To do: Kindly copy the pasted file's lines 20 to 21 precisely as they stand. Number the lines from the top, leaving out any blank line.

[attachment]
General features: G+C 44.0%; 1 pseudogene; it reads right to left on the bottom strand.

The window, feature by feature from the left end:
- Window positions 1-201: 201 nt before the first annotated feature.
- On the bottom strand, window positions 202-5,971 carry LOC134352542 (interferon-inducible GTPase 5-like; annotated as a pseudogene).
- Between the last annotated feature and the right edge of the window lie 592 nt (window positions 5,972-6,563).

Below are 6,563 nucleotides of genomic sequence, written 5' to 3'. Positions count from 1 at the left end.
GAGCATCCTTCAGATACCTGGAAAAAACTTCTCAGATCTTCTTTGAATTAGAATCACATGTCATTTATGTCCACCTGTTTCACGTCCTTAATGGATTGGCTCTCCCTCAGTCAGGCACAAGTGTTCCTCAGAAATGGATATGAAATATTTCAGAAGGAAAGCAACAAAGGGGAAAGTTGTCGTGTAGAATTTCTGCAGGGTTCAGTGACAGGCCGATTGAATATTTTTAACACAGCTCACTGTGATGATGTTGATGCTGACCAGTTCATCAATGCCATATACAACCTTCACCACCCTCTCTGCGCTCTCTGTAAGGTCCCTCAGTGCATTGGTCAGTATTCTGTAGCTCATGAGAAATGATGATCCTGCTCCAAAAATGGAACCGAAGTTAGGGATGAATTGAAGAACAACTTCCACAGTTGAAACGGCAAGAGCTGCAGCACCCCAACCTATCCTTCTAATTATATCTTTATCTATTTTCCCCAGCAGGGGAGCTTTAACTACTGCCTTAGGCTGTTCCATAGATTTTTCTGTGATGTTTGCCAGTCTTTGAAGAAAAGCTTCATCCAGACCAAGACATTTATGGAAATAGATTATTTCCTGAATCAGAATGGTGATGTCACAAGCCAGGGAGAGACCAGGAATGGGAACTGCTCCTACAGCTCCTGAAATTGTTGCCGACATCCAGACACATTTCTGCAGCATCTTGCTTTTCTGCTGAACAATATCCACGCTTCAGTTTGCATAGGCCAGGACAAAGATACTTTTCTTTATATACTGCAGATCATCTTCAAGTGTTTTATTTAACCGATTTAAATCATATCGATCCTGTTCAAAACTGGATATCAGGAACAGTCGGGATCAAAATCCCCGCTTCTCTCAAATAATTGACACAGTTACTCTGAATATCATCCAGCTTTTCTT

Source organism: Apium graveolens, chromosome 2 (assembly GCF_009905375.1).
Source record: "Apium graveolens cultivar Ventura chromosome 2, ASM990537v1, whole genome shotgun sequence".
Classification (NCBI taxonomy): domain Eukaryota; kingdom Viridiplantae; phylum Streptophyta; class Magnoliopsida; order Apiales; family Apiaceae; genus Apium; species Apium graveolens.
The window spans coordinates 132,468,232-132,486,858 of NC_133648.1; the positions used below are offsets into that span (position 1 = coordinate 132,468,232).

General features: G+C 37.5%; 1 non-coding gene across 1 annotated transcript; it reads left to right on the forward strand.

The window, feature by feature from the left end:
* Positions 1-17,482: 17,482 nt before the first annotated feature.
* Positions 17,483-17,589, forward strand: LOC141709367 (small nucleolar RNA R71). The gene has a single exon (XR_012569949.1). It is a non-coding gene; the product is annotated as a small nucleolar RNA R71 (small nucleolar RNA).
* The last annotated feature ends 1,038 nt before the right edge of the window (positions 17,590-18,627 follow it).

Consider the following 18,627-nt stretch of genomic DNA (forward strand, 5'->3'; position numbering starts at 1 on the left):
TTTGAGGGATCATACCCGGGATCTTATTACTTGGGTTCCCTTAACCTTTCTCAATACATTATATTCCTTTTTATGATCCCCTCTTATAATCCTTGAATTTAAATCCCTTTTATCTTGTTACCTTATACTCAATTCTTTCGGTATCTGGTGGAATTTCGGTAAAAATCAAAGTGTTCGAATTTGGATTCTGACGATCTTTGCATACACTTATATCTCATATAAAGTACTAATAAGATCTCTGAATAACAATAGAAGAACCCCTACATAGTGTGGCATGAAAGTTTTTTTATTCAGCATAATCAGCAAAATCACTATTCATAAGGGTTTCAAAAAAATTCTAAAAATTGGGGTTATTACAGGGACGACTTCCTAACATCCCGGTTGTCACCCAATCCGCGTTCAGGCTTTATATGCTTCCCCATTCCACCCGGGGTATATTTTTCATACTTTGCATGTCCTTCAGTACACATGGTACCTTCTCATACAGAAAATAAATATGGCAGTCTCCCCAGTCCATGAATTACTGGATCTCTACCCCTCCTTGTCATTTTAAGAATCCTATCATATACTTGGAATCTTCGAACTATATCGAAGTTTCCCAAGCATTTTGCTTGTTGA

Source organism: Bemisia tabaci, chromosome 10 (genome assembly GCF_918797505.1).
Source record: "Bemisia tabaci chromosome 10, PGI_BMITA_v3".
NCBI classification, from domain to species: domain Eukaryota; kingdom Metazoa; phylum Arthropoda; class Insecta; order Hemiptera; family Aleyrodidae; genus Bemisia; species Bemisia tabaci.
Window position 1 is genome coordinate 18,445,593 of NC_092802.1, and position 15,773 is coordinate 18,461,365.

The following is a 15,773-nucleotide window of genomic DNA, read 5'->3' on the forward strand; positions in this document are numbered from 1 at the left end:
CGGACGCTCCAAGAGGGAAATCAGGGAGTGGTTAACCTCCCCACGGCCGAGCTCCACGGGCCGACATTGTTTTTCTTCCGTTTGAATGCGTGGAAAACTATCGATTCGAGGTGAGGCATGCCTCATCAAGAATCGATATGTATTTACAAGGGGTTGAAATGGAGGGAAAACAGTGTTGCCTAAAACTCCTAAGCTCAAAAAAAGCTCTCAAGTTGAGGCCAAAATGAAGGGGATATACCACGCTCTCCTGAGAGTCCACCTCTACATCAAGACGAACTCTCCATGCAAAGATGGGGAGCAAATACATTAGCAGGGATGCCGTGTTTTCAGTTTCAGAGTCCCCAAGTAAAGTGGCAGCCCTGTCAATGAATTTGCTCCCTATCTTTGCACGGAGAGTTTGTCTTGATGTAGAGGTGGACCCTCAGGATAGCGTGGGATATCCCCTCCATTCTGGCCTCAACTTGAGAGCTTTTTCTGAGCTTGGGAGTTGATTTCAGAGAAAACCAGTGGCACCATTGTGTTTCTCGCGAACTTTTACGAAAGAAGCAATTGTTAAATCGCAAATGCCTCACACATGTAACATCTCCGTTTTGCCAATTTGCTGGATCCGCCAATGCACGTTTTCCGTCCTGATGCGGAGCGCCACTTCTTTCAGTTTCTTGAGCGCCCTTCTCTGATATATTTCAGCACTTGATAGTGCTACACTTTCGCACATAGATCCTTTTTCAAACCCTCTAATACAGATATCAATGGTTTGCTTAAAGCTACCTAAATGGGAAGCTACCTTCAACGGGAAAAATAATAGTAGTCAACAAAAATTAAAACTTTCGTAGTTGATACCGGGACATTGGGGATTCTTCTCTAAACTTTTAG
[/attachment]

Source record: "Bemisia tabaci chromosome 10, PGI_BMITA_v3".
NCBI classification, from domain to species: domain Eukaryota; kingdom Metazoa; phylum Arthropoda; class Insecta; order Hemiptera; family Aleyrodidae; genus Bemisia; species Bemisia tabaci.